Javitt et al.16 had similar findings in their study of Medicare beneficiaries with over 300,000 patients. Subjects older than 65 years of age at the time of surgery had RD rates over a 4 year period of 1.55% after ICCE; 0.9% after ECCE; and 1.17% after PE.  From the graph of this article, it appears that the first year RD rate after ECCE was 0.3% and  after phacoemulsification was 0.4%. There was a significant increase in risk of RD in subjects who were younger at the time of cataract surgery.  The percent with RD after 4 years was 2.2% for 65 to 69 years; 1.3% for 70 to 79 years; 0.6% for 80 to 89 years; and 0.2% for 90 years and older (Fig 2). 

 

In a later publication, Javitt et al.21 showed a significant increase in risk of RD in patients of younger age at the time of ECCE.  The 3 year risk increased with each decreasing decade of age (n=57,103): 0.08% for 90 years or older; 0.24% for 80 to 89 years; 0.51%

for 70 to 79 years; and 0.95% for 66 to 69 years (Fig 3).  The overall 3 year risk of RD after ECCE in this study was 0.46% (261/57103).   Our interpretation of the graph in this article points to a first year RD rate of 0.35% (ECCE and PE patients combined).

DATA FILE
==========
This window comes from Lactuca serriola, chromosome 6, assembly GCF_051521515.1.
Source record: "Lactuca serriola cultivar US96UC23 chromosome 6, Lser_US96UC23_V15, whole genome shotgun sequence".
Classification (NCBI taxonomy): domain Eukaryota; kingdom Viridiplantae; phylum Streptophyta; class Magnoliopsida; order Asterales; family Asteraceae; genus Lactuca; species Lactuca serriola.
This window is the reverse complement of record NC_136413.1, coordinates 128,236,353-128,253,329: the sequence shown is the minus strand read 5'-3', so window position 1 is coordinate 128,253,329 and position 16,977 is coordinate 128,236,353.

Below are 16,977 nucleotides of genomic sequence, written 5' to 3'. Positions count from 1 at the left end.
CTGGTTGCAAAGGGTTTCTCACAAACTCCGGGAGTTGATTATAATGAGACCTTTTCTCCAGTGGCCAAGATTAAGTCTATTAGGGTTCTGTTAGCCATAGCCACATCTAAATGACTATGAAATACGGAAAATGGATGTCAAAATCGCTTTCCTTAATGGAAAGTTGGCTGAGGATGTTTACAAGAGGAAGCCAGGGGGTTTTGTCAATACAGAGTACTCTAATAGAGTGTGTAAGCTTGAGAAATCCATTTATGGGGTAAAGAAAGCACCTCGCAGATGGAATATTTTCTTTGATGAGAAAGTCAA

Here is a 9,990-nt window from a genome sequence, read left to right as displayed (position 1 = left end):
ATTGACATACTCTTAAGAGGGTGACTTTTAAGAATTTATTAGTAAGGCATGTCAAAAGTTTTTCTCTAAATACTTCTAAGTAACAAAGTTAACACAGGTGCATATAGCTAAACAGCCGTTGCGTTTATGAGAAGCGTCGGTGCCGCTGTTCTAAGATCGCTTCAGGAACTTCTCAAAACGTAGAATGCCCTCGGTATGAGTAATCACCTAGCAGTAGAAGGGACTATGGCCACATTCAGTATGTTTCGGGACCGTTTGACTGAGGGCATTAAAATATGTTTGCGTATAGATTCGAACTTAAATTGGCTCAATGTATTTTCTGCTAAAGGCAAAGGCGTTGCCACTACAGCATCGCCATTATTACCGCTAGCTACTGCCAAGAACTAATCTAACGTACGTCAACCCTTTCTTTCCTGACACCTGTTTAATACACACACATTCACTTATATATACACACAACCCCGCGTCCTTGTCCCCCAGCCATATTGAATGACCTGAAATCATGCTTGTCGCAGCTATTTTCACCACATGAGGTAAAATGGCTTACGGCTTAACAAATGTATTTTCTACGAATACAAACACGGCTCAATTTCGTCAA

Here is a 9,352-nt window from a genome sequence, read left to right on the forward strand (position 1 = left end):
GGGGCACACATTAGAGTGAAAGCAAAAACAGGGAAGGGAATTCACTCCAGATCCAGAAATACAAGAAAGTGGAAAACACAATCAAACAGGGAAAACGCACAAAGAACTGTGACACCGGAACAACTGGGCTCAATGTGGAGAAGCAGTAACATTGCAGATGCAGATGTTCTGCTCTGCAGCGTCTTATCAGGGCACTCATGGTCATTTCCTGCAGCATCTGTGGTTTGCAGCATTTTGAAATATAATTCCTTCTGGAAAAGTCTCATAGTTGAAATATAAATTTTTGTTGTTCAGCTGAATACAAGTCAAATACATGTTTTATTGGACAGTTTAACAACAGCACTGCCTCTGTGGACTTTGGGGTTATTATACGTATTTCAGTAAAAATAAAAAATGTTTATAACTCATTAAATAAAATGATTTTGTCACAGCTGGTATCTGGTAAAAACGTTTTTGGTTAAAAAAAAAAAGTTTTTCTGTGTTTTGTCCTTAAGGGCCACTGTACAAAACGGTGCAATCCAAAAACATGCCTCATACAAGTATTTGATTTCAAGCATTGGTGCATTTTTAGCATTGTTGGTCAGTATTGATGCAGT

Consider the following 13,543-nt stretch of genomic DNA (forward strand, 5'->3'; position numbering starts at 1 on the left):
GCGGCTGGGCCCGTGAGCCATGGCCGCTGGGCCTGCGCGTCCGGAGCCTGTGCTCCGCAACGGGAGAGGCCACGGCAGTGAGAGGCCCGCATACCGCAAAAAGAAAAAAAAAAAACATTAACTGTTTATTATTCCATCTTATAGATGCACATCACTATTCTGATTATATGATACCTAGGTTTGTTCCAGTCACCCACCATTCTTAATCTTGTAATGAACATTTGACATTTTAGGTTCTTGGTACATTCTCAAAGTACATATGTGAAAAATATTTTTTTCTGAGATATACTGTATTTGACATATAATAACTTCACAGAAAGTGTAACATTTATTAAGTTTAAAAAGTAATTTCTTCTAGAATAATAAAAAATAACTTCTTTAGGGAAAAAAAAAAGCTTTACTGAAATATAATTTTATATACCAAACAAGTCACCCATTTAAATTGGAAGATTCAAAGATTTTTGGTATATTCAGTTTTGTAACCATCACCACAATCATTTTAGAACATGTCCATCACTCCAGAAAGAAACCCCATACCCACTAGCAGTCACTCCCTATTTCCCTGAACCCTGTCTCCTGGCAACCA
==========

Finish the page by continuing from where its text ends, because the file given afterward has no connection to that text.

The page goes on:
A retrospective study of a single surgeon’s postcataract surgical outcomes22 reported cumulative rates of RD after phacoemulsification at 0.4% (follow-up 1 to 8 years), after ICCE at 5.4% (follow-up 18 to 22 years), and after ECCE at 1.6% (follow-up 8 to 18 years).  Even though this was a large study (n=2739), the outcomes are difficult to interpret due to a significant variation in follow-up time and accountability.

 

In a Medicare nested case-control study (n=291cases / 870 controls)23, YAG capsulotomy after ECCE was a significant risk factor for RD with an odds ratio of 3.8.  A retrospective study comparing RD rates in those having YAG capsulotomies24 (n=198) with an equal number of matched postoperative controls not having YAG, reported RD rates of 1.0% and 0.5% respectively.  Alldrege et al. 25 reported no cases of RDs in their retrospective review of charts of 80 eyes in 61 patients who had preoperative myopia of 7 D or more and underwent phacoemulsification with PC IOL between February 1989 and June 1992. The mean follow-up in this study was 43 months with a range of 9 to 77 months. Six eyes were excluded from the study because they had less than 9 months follow-up and could not be contacted.  Twenty four eyes had a YAG capsulotomy for PCO.  The mean follow-up after capsulotomy was 20 months with a range of 1 to 49 months.

 

Rowe et al.26 reported cumulative probabilities of RD at 2, 5, and 10 years after ECCE and phacoemulsification of 0.36%, 0.77%, and 1.29%, respectively.  The estimated cumulative probabilities of RD at the same intervals for a reference group not having cataract surgery were 0.034%, 0.13%, and 0.25%, respectively (Fig. 4).